Oh yeah! The idea was that each PC is a suitor to some princess who wants a "real hero" for a husband, so they all have to run this gauntlet. The thing is that if more than one guy makes it through, then she chooses her husband based on good looks as well as who killed the most critters (so just being the fastest might not be good enough). So you have to strategize during PC creation as well as during play.

I lack all skill at such things, but I remember liking the little silhouettes on the counters a lot - really fun art. I even owned this game at one point ... wonder if it's in a box somewhere?



I always thought that "Scud: The Disposable Assassin" would make a good Gamist RPG.

(wondering at the relevance now that he looks at it again)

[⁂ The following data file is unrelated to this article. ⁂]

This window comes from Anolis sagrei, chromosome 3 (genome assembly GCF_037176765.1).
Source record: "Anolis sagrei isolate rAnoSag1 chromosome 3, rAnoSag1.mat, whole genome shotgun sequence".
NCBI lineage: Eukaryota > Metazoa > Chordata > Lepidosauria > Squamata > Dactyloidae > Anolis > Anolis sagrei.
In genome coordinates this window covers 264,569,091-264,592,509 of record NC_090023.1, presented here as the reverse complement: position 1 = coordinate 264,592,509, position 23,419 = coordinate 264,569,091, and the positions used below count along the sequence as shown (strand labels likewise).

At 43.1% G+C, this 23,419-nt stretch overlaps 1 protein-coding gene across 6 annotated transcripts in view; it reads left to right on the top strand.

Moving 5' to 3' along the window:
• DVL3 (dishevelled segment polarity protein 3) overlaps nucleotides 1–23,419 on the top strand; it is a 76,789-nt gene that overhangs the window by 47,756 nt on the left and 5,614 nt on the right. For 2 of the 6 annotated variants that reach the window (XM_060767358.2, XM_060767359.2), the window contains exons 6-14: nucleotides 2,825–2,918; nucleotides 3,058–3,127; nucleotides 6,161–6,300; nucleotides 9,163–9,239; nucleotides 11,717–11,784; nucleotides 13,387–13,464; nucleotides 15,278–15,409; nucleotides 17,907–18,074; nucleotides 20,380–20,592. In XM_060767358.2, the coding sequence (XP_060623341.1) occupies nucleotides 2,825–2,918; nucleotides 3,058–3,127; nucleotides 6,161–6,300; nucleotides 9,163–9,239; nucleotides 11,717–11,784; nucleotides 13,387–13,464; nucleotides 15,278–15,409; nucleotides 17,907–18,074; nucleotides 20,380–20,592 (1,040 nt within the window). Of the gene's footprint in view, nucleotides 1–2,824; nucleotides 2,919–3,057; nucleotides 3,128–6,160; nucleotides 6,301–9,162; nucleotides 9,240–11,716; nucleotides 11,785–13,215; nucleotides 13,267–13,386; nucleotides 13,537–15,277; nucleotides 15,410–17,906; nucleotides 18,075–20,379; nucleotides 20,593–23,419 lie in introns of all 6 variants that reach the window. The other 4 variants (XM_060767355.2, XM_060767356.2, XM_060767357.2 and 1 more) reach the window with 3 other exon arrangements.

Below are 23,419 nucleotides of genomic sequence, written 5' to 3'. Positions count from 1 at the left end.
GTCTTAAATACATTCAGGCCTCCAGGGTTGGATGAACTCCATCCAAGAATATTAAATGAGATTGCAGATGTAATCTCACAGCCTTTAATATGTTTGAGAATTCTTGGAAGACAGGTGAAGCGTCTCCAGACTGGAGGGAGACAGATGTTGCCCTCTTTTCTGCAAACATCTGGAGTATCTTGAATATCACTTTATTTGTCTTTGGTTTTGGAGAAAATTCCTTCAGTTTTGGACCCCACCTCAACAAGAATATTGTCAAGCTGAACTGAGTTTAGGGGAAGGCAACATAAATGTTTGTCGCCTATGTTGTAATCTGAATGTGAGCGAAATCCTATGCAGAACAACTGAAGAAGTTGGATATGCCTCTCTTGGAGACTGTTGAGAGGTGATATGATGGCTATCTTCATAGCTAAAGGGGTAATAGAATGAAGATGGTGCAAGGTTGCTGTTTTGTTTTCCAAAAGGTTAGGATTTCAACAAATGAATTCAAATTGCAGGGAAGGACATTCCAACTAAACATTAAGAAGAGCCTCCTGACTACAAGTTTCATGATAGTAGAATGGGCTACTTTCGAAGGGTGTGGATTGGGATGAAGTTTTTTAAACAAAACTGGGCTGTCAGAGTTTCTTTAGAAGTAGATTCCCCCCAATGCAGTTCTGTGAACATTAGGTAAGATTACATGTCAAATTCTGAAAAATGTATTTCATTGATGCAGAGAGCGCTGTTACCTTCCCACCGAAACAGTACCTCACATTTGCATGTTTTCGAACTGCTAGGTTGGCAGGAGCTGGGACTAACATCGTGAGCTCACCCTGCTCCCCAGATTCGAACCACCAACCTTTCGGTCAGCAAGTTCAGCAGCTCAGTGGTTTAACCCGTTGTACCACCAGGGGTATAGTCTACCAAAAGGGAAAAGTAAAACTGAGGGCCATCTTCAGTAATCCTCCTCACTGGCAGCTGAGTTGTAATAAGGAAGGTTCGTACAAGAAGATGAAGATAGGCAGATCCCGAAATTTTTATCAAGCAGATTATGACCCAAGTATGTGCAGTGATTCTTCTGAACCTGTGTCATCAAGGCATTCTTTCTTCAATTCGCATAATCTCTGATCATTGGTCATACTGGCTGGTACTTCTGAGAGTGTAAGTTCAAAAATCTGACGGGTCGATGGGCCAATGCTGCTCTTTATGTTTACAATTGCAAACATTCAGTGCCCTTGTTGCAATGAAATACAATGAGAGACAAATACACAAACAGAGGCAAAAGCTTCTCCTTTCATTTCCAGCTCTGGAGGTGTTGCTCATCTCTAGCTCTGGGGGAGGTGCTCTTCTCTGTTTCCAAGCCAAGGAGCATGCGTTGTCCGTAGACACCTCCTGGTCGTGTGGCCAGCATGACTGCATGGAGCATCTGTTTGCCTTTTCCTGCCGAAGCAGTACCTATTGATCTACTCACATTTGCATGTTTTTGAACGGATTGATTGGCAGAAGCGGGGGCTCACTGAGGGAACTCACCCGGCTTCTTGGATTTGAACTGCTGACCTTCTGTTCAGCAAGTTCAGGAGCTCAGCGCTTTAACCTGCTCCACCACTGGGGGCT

Ian O'Rourke

I must admit, while we play 3e with a focus on characters and story, it is a very good GAME. In this sense Clinton is right. I would even go as far to say that the system is so finely tuned for pure enjoyment on a gamist level that it would be a well-deserved winner of the Origins award.

Unless I'm mistaking what the award is for, it seems a perfect candidate as it meets it's goals so well. The general thinking on the net though is something more 'original' should win, in other words read narrativist?

I think this is why the game is so successful, while it caters even better for the hardcore D&D crowd (the gamists), it can also work as a solid game when using a story and character focus (if not pure narrativist).

It can appeal to a wide cross-section.

I'm also looking forward to RUNE,so our group can have some outrageous fun designing dungeons for each other :smile:

Ian O'Rourke